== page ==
Eighty percent of patients diagnosed with CUP exhibit a poor prognosis with a median overall survival of 6 months regardless of intervention (15). Empiric treatment of CUP includes combinatory chemotherapeutics, including platinum/taxane or platinum/gemcitabine, which has translated into response rates of approximately 20% with a median survival of 9 months (11, 1315). A treatment regimen with carboplatin and paclitaxel has been used as first-line therapy with or without maintenance therapy with erlotinib and bevacizumab with a reported response rate of 53% and an overall survival of 13 months (15). In addition to chemotherapeutics, radiosurgery plays an integral role in the treatment of CUP. In our case, radiosurgery was offered for adjuvant treatment of the two intracranial lesions despite the lack of identification of a primary lesion. Han et al. retrospectively evaluated 540 patients who underwent gamma knife radiosurgery and demonstrated that identification of a primary tumor prior to the initiation of gamma knife radiosurgery did not affect patient outcomes (6). This emphasizes that radiosurgery can be an effective adjuvant treatment modality for brain metastases in cases without a primary lesion. Moreover, initiation of radiation should not be delayed pending identification of a primary source.

Conclusions

Here, we describe the first case of a pineal gland metastasis from CUP. Albeit exceedingly rare, the presence of a pineal lesion in individuals with a known systemic malignancy should raise clinical suspicion for metastatic disease dissemination. However, as depicted by the present case, the pineal gland can also be a location for metastatic disease deposition with an unknown primary origin. With each reported case, we gain a better understanding of the natural history and therapeutic treatment options of carcinoma of unknown origin.

Data Availability Statement

The original contributions presented in the study are included in the article/supplementary material. Further inquiries can be directed to the corresponding author.

Ethics Statement

Written informed consent was obtained from the individual(s) for the publication of any potentially identifiable images or data included in this article.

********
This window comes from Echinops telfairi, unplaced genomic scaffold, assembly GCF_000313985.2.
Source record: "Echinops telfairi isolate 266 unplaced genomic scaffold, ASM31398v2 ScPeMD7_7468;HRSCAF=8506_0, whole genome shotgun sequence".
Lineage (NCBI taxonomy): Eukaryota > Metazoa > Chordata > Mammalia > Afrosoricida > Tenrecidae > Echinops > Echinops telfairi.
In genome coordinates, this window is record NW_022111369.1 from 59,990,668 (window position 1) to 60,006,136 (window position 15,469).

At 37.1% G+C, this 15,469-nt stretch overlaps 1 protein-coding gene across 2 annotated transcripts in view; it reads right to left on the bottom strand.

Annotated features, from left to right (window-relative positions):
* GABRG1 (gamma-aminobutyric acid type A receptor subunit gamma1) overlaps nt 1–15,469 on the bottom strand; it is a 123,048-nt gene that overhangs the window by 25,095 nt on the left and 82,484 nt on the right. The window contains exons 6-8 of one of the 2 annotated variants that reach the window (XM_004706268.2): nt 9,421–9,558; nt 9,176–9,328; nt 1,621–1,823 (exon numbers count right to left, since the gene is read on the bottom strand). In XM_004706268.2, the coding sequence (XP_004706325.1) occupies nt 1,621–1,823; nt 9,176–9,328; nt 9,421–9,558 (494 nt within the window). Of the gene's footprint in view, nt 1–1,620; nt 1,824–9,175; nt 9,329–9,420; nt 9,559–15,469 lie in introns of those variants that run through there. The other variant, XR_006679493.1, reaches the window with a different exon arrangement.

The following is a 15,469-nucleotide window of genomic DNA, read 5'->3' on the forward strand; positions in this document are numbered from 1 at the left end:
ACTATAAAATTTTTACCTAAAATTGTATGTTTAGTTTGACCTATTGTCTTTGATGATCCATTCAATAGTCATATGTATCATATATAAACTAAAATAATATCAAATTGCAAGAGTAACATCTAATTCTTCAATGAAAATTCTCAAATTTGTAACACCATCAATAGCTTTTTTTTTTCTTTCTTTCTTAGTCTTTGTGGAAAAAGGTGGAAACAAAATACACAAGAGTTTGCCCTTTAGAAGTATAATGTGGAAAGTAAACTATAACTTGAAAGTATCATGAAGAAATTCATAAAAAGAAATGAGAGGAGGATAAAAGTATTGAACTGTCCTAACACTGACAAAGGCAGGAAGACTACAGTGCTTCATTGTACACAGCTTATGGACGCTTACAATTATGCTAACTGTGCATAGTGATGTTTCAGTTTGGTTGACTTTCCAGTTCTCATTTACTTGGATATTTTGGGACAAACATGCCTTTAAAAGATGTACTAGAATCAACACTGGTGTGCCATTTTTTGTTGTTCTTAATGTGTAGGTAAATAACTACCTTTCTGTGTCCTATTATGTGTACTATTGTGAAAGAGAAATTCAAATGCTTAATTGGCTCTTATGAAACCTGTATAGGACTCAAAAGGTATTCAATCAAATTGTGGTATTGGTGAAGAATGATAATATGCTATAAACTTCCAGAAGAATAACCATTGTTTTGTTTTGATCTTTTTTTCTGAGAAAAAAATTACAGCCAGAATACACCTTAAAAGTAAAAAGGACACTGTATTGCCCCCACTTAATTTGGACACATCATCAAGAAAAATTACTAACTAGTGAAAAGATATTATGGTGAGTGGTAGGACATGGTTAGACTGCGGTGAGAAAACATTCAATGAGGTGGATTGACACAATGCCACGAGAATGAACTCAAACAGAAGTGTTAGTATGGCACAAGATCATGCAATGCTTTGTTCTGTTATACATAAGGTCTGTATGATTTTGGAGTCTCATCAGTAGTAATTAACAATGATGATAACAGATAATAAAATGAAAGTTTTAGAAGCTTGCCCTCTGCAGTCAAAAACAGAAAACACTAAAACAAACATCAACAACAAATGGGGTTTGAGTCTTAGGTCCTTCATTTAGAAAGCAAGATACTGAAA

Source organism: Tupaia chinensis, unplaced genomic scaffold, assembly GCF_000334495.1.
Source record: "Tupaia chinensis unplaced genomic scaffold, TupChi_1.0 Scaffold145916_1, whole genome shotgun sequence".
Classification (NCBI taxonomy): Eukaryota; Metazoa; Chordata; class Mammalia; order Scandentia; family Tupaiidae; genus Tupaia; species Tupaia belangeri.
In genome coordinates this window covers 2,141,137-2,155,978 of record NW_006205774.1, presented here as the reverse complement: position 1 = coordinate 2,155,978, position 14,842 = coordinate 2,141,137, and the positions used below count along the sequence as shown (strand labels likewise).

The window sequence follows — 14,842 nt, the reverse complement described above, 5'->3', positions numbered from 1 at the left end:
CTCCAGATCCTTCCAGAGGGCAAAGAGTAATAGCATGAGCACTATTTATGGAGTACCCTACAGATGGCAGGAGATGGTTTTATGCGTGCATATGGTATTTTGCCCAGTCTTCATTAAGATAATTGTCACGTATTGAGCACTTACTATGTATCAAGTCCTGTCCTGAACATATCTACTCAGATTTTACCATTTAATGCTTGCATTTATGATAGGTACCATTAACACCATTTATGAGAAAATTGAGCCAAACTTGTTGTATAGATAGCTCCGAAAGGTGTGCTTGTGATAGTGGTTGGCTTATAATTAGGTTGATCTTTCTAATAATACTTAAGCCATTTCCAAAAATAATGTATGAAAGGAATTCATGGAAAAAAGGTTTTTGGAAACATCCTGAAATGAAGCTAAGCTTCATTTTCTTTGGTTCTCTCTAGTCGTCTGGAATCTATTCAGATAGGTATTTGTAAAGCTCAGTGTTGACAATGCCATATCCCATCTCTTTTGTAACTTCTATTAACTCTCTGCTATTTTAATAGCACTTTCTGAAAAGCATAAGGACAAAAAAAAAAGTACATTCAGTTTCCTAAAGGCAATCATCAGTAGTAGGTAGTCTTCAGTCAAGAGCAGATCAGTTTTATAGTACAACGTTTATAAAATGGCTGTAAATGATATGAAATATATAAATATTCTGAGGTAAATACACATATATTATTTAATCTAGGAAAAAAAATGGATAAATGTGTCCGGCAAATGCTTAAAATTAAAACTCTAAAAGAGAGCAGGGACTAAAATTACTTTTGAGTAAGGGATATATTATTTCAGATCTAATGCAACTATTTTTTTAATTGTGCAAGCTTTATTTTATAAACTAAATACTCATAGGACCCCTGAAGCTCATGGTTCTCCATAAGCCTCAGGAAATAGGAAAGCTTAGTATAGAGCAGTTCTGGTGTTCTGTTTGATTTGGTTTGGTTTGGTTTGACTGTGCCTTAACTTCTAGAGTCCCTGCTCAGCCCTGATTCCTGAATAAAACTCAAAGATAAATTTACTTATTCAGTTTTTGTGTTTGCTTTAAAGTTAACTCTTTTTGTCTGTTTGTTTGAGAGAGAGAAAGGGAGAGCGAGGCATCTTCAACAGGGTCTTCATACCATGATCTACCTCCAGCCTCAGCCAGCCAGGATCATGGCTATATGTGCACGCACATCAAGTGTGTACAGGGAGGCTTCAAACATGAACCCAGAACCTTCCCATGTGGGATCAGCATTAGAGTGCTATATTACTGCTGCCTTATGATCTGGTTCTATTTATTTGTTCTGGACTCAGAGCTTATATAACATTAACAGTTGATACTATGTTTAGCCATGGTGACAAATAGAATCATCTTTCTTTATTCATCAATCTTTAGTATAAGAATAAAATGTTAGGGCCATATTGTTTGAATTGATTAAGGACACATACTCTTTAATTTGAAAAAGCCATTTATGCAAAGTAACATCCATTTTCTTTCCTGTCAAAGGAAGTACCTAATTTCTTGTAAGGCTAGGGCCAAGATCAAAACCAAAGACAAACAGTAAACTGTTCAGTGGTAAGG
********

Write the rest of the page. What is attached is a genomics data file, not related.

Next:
Author Contributions

JC, MK: primary authors of the manuscript. JC, MK, MB, RJ, CR, MW, EM: provided substantial contributions to the conception and design of the manuscript. JC, MK, MB, RJ, CR, MW, EM: contributed to manuscript revision, read and approved the submitted version. JC, MK, MB, RJ, CR, MW, EM: agree to be accountable for all aspects of the work ensuring that questions related to the accuracy or integrity of any part of the work are investigated and resolved. All authors contributed to the article and approved the submitted version.

Conflict of Interest

The authors declare that the research was conducted in the absence of any commercial or financial relationships that could be construed as a potential conflict of interest.

Abbreviations

CUP, carcinoma of unknown primary origin; CT, computed tomography; PET, positron emission tomography; MRI, magnetic resonance imaging.

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Keywords: pineal gland, neuroendocrinology, cancer endocrinology, carcinoma of unknown primary (CUP), metastasis

Citation: Cuoco JA, Kortz MW, Benko MJ, Jarrett RW, Rogers CM, Witcher MR and Marvin EA (2020) Pineal Gland Metastasis From Poorly Differentiated Carcinoma of Unknown Primary Origin. Front. Endocrinol. 11:597773. doi: 10.3389/fendo.2020.597773

Received: 22 August 2020; Accepted: 05 October 2020;
Published: 23 October 2020.

Edited by:

Antongiulio Faggiano, Sapienza University of Rome, Italy

Reviewed by:

Fady Hannah-Shmouni, National Institutes of Health (NIH), United States
Christian Albert Koch, Fox Chase Cancer Center, United States

Copyright © 2020 Cuoco, Kortz, Benko, Jarrett, Rogers, Witcher and Marvin. This is an open-access article distributed under the terms of the Creative Commons Attribution License (CC BY). The use, distribution or reproduction in other forums is permitted, provided the original author(s) and the copyright owner(s) are credited and that the original publication in this journal is cited, in accordance with accepted academic practice. No use, distribution or reproduction is permitted which does not comply with these terms.

*Correspondence: Joshua A. Cuoco, jacuoco@carilionclinic.org

These authors have contributed equally to this work and share first authorship